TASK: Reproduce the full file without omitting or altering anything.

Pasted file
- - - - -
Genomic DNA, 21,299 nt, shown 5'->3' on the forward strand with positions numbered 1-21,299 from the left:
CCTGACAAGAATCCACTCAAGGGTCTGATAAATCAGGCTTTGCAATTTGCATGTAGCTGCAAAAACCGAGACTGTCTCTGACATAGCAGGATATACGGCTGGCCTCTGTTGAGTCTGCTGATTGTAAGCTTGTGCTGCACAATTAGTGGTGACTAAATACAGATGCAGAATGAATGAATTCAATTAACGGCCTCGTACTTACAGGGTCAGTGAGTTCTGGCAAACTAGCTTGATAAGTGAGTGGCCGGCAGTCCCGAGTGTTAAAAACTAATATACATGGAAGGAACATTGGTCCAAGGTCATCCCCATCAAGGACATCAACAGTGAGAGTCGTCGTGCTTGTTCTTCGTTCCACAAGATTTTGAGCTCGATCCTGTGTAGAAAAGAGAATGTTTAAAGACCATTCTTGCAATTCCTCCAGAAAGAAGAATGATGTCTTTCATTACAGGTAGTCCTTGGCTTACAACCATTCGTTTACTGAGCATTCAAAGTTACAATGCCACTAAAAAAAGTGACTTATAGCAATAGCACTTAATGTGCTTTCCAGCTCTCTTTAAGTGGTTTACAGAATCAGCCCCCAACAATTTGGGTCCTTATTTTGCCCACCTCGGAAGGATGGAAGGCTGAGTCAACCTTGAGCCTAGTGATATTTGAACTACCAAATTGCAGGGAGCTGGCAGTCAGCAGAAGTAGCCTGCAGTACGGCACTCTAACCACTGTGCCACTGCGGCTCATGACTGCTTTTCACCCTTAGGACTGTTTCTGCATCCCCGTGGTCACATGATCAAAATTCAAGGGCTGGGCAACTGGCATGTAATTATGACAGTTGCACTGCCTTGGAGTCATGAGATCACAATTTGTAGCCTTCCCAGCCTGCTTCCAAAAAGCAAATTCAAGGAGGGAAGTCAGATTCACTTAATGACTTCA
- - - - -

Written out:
Genomic DNA, 21,299 nt, shown 5'->3' on the forward strand with positions numbered 1-21,299 from the left:
CCTGACAAGAATCCACTCAAGGGTCTGATAAATCAGGCTTTGCAATTTGCATGTAGCTGCAAAAACCGAGACTGTCTCTGACATAGCAGGATATACGGCTGGCCTCTGTTGAGTCTGCTGATTGTAAGCTTGTGCTGCACAATTAGTGGTGACTAAATACAGATGCAGAATGAATGAATTCAATTAACGGCCTCGTACTTACAGGGTCAGTGAGTTCTGGCAAACTAGCTTGATAAGTGAGTGGCCGGCAGTCCCGAGTGTTAAAAACTAATATACATGGAAGGAACATTGGTCCAAGGTCATCCCCATCAAGGACATCAACAGTGAGAGTCGTCGTGCTTGTTCTTCGTTCCACAAGATTTTGAGCTCGATCCTGTGTAGAAAAGAGAATGTTTAAAGACCATTCTTGCAATTCCTCCAGAAAGAAGAATGATGTCTTTCATTACAGGTAGTCCTTGGCTTACAACCATTCGTTTACTGAGCATTCAAAGTTACAATGCCACTAAAAAAAGTGACTTATAGCAATAGCACTTAATGTGCTTTCCAGCTCTCTTTAAGTGGTTTACAGAATCAGCCCCCAACAATTTGGGTCCTTATTTTGCCCACCTCGGAAGGATGGAAGGCTGAGTCAACCTTGAGCCTAGTGATATTTGAACTACCAAATTGCAGGGAGCTGGCAGTCAGCAGAAGTAGCCTGCAGTACGGCACTCTAACCACTGTGCCACTGCGGCTCATGACTGCTTTTCACCCTTAGGACTGTTTCTGCATCCCCGTGGTCACATGATCAAAATTCAAGGGCTGGGCAACTGGCATGTAATTATGACAGTTGCACTGCCTTGGAGTCATGAGATCACAATTTGTAGCCTTCCCAGCCTGCTTCCAAAAAGCAAATTCAAGGAGGGAAGTCAGATTCACTTAATGACTTCA